INNISFAIL – The town has joined scores of communities in Alberta and across the country with the lowering of its government flags as a memorial and symbol of respect for the 215 indigenous children whose undocumented graves were recently found on the grounds of a residential school in Kamloops, B.C.
The decision by the town to lower its federal, provincial and municipal flags at half mast was made on May 31, said Todd Becker, the town’s chief administrative officer.
He said there was an informal conversation with members of council that was forwarded to him about process and procedure for when flags are lowered, and ultimately it would be his call.
Becker added the decision was then made out of respect to lower the three government flags that are located prominently in front of the administration building.
He added the provincial government has provided all municipalities on Monday they were encouraging them to lower their flags “until further notice.”
Mayor Jim Romane said it was obvious the entire country was “setback” over the grim revelation in Kamloops, adding it was “shameful” that it ever happened in “places of trust” such as on the grounds of the now closed residential school.
“It makes your body deflate when you hear this, what the heck?’” said Romane. “There was a point in time when I thought possibly that these residential schools (with) their intent I think was good initially when they were set up, to educate the aboriginal kids that weren’t getting educated but something went so badly sideways.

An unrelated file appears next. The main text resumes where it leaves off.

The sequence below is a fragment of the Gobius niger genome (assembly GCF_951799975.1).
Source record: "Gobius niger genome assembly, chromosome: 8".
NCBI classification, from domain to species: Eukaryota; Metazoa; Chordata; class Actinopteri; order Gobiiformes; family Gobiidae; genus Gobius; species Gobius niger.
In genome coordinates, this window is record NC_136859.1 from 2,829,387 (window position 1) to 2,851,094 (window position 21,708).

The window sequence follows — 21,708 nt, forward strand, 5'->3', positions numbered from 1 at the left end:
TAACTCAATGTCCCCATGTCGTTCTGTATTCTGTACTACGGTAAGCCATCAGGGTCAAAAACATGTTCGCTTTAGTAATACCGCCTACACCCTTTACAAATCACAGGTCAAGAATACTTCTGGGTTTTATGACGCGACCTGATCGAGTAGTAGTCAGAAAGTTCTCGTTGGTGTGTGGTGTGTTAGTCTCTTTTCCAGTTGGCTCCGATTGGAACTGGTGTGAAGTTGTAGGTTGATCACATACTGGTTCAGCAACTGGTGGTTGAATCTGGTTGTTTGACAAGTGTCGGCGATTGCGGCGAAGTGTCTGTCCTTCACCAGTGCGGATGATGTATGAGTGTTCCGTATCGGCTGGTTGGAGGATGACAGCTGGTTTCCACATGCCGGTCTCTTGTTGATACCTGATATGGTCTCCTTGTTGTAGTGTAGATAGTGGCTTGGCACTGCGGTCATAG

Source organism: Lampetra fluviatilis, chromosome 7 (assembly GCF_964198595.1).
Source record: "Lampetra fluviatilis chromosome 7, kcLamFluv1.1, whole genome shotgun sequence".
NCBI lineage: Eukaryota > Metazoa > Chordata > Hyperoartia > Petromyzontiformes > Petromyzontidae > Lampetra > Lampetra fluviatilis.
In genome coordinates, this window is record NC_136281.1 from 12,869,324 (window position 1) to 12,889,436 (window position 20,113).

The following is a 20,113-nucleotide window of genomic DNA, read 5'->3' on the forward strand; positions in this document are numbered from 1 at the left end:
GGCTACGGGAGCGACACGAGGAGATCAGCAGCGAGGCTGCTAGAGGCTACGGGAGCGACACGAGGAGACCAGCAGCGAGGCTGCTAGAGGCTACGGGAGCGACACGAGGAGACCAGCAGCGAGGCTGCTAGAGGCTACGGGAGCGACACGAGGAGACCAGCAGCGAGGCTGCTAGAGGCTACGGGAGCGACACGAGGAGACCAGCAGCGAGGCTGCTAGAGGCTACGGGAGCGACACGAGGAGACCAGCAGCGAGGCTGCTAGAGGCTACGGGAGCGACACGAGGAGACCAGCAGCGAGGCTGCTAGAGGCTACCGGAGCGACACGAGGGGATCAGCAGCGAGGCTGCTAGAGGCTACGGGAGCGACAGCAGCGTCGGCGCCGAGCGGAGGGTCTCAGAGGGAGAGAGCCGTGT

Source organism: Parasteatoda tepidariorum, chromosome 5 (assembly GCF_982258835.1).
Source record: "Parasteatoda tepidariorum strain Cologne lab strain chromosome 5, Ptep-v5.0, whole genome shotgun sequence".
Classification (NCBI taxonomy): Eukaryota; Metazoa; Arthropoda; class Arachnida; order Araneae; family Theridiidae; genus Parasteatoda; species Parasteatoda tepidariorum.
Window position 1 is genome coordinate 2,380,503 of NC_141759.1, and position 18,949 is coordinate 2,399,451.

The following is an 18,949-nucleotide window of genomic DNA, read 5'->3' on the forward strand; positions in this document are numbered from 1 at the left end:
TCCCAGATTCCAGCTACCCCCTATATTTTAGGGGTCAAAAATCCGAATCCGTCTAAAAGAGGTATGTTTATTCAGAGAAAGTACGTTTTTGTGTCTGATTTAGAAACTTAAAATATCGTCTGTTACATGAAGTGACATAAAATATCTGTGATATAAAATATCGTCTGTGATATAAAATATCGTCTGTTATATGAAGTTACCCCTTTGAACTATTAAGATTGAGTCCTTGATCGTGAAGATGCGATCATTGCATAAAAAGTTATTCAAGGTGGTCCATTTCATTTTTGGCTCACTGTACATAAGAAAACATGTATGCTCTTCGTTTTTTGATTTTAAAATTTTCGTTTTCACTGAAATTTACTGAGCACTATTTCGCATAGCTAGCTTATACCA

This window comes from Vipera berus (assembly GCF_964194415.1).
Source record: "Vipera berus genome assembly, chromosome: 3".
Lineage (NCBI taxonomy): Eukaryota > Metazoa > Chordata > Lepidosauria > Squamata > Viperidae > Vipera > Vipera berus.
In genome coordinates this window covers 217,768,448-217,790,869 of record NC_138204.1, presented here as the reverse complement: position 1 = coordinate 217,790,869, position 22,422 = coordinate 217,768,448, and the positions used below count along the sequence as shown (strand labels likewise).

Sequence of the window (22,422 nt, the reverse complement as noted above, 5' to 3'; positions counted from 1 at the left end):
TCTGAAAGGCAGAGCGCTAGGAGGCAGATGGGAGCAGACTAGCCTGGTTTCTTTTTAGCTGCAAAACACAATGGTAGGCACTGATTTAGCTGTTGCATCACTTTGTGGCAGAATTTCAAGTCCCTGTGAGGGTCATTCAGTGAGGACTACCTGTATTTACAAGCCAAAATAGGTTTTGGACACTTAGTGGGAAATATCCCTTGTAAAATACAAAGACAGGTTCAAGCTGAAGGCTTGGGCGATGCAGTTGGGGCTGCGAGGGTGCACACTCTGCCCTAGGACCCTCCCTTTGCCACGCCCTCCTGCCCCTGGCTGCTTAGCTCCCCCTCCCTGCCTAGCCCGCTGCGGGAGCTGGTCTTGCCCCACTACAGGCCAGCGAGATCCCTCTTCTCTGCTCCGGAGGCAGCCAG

“For something like this to happen it just knocks the wind out of everybody. What could have happened that they would even think about of covering up something of that nature? What happened? I want to know what happened, and I am sure every body else want to know too."
All Canadians need better information to find out what happened and who was responsible for the tragedy, he said.
“Something bloody well be done about it and find out exactly what happened because somebody has gotten away with it,” he said.
As far as a possible memorial shoe tribute, like the many that have already been created in other communities across the country, Romane said he would be in favour.
“Yes, I would support that,” he said.
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